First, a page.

# Why do we use $q_{\phi}(z \mid x^{(i)})$ in the objective function of amortized variational inference, while sometimes we use $q(z)$?

In page 21 here, it states:

General Idea of Amortization: if same inference problem needs to be solved many times, can we parameterize a neural network to solve it?

Our case: for all $$x^{(i)}$$ we want to solve: $$\min _{q(z)} \mathrm{KL}\left(q(z) \| p_{\theta}\left(z \mid x^{(i)}\right)\right.$$ Amortized formulation: $$\min _{\phi} \sum \operatorname{KL}\left(q_{\phi}\left(z \mid x^{(i)}\right) \| p_{\theta}\left(z \mid x^{(i)}\right)\right)$$

One thing I am trying to wrap my mind around is $$q(z)$$ in the 1st formulation vs $$q_{\phi}(z \mid x^{(i)})$$ in the second.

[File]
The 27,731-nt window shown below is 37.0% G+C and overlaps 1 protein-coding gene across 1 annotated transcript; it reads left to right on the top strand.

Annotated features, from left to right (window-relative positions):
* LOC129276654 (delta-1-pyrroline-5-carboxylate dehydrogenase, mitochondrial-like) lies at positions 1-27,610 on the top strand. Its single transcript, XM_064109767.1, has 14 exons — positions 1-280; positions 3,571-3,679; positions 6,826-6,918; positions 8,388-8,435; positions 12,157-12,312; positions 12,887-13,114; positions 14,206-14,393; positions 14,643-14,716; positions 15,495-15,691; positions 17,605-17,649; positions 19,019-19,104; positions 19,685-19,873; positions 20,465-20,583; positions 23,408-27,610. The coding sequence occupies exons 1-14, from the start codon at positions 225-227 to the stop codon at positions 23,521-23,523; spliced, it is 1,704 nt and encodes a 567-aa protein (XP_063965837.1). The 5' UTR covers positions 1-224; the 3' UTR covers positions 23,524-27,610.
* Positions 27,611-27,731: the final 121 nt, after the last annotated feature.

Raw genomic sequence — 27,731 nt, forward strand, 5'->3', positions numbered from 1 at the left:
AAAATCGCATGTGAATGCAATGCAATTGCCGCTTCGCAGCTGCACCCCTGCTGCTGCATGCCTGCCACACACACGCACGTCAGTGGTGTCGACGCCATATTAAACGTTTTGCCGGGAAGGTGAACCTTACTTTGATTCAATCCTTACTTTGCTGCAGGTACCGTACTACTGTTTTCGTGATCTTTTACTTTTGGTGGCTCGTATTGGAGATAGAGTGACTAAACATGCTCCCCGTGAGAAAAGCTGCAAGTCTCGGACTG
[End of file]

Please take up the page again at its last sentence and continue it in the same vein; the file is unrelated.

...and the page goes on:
Why is one a conditioned on $$x^{(i)}$$ and the other is not? I know in the 1st formulation, we are trying to find a different $$q(z)$$ for each datapoint.

I also recall that in VAEs,which uses amortized inference we consider $$q(z)$$ to be aggregated posterior, like

$$q_{\phi}(z)=\int q_{\phi}(x, z) d x \quad \text { Marginal of } q_{\phi}(x, z) \text { on } z$$

$$q_{\phi}(x, z) \equiv p_{\mathcal{D}}(x) q_{\phi}(z \mid x)$$

(formulas taken from here)